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Corsair Carbide 330R
9.2 out of 10

Corsair Carbide 330R

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Reviews and Problems with Corsair Carbide 330R

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Overall 10

Corsair Carbide Series 330R

6 March 2015
  • Excerpt: If you're looking for whisper-quiet performance from a Corsair computer case, you're not going to beat this model. It has noise-dampening material all along the front door and side panels, as well as the removable top panel, to help keep internal noise from escaping the system.
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Corsair Carbide 330R Titanium Edition

Overclockers Club
28 January 2015
  • Excerpt: Today we take a look at Corsair's 330R Titanium Quiet Mid-Tower, which is the newest part in the Carbine series. Originally starting in 1994 as a memory company, Corsair has since expanded its reach into other markets.
  • Pros: Quiet fans, Internal silencing foam, Support for large aftermarket CPU coolers (175mm), Support for large, high-end graphics cards (450mm), Tool-less design, Built-in fan controller
  • Cons: Non-modular (3.25" bay), Fans can be heard on high fan setting
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Corsair Carbide 330R Titanium Quiet Mid-Tower Case Review

PC Perspective
13 January 2015
  • Excerpt: Corsair’s new Carbide Series 330R Titanium Edition case is an update to their popular 330R quiet mid-tower enclosure. The new 330R Titanium Edition features both cosmetic and functional changes with the addition of a Titanium-look brushed aluminum front panel and three-speed fan control switch.
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Overall 9

Corsair Carbide Series 330R Titanium Edition Case Review

29 December 2014
  • Summary: Final thoughts on the Corsair Carbide 330R Titanium Mid Tower Case In the end I chose a high quality air cooling solution for this review, why? Two reasons: One is every other Reviewer will add the Corsair all in one water solutions in the case and two the air cooling solution allows the top to be...
  • Pros: – 3 speed fan controller, – Good clean looks, – Precision fit of parts, – Silent Case, – AIO 240 and 280 water radiator ready, – Great clearance for air cooling solution
  • Cons: – Shows fingerprints, – Only seven PCI slots, – EPS CPU power wire access is in the back corner only, – Little room for wires behind the motherboard tray
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Corsair Carbide 330R Quiet Case Review

28 July 2014
  • Excerpt: Corsair is known for their wide selection of products and their line of cases can truly address anybody's need. For the mainstream would-be builder/buyer, there is the Carbide series that offers plenty of space for a good system and many different visual styles that anybody on this category would...
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Corsair Carbide Series 330R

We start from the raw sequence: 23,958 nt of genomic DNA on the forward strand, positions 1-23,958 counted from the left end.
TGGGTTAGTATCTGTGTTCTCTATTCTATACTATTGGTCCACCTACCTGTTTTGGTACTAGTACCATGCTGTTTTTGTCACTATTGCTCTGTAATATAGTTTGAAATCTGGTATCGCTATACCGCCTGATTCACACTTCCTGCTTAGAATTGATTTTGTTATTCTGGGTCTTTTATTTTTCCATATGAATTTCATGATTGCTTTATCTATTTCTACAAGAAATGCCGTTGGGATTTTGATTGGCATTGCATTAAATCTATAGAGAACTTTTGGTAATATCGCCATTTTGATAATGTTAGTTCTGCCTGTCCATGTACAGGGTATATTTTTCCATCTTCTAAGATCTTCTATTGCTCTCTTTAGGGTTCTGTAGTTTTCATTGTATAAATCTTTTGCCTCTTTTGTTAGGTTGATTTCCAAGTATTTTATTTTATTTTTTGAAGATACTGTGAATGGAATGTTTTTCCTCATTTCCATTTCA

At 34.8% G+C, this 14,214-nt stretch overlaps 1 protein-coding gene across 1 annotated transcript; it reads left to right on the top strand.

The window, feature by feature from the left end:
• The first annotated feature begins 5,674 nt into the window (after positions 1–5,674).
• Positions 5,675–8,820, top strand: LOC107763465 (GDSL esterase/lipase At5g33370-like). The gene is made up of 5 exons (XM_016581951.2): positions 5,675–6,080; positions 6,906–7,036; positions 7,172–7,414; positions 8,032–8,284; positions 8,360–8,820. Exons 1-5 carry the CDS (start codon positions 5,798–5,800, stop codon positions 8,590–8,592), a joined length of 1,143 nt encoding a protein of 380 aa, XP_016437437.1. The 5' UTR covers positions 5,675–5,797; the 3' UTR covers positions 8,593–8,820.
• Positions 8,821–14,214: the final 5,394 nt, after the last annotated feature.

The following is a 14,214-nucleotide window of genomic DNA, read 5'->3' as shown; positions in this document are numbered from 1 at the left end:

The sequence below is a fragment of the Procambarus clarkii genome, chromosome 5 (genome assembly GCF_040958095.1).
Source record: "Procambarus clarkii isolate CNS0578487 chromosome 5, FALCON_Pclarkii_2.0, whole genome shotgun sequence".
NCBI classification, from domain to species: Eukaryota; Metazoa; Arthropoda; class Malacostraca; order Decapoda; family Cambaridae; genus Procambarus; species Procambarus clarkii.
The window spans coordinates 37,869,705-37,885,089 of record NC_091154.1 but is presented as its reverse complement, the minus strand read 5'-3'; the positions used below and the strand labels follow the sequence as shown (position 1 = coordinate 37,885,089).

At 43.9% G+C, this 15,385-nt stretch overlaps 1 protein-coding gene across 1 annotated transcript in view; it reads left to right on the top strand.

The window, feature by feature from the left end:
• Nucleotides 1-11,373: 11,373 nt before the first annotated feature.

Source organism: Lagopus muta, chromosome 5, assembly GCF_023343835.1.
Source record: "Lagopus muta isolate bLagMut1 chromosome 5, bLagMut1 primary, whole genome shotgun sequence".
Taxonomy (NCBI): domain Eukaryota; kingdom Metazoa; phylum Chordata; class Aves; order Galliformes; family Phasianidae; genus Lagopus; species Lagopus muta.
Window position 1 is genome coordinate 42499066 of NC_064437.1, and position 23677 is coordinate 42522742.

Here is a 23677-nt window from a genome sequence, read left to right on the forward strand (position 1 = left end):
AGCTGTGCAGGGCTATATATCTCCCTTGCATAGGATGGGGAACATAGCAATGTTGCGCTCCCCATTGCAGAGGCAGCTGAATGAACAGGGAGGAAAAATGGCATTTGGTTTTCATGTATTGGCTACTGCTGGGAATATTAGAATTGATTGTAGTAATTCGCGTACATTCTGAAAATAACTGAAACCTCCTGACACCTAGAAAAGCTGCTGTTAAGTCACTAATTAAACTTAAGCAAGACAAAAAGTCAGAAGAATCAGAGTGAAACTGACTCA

30 October 2013
  • Conclusion: The Carbide Series 330R is Corsair's second attempt at building a chassis that balances low-noise operation with capable airflow. Introduced as an economical alternative to the high-end and highly-acclaimed Obsidian Series 550D , the 330R is, for all intents and purposes, a sound-damped refresh of...
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Overall 6

Corsair Carbide 330R review

The Guru of 3D
22 October 2013
  • Summary: The corsair Carbide 330R series is an interesting product and is a chassis that's really first 'mainstream' and not so much entry-level. The overall build quality is certainly decent enough and the features offered will give the average PC aficionado plenty to work with.The Carbide 330R is a chassis...
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Corsair Carbide 330R Quiet Mid-Tower Case Review

PC Perspective
13 September 2013
  • Excerpt: Corsair’s Carbide Series currently includes eight models in different sizes, shapes, and colors (mostly black but the 500R is available in white) which includes the 200R, 300R, 330R, 400R, 500R, and the Air-540 High Airflow Cube case.
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Corsair Carbide 330R Silent Mid-Tower Case Review

Hi Tech Legion
9 September 2013
  • Summary: Corsair’s Carbide series is meant to be their mainstream and more affordable line but the superb build quality and accurate machining shames other manufacturer’s mainstream offerings.
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Corsair Carbide 330R Case Review

25 August 2013
  • Conclusion: The viability of the Corsair Carbide 330R as a silent enclosure is really going to depend on what your needs are and what's available. More and more as I test, I find that cases engineered for quiet running are at a very clear disadvantage with our standardized testbed, but that's also part of the...
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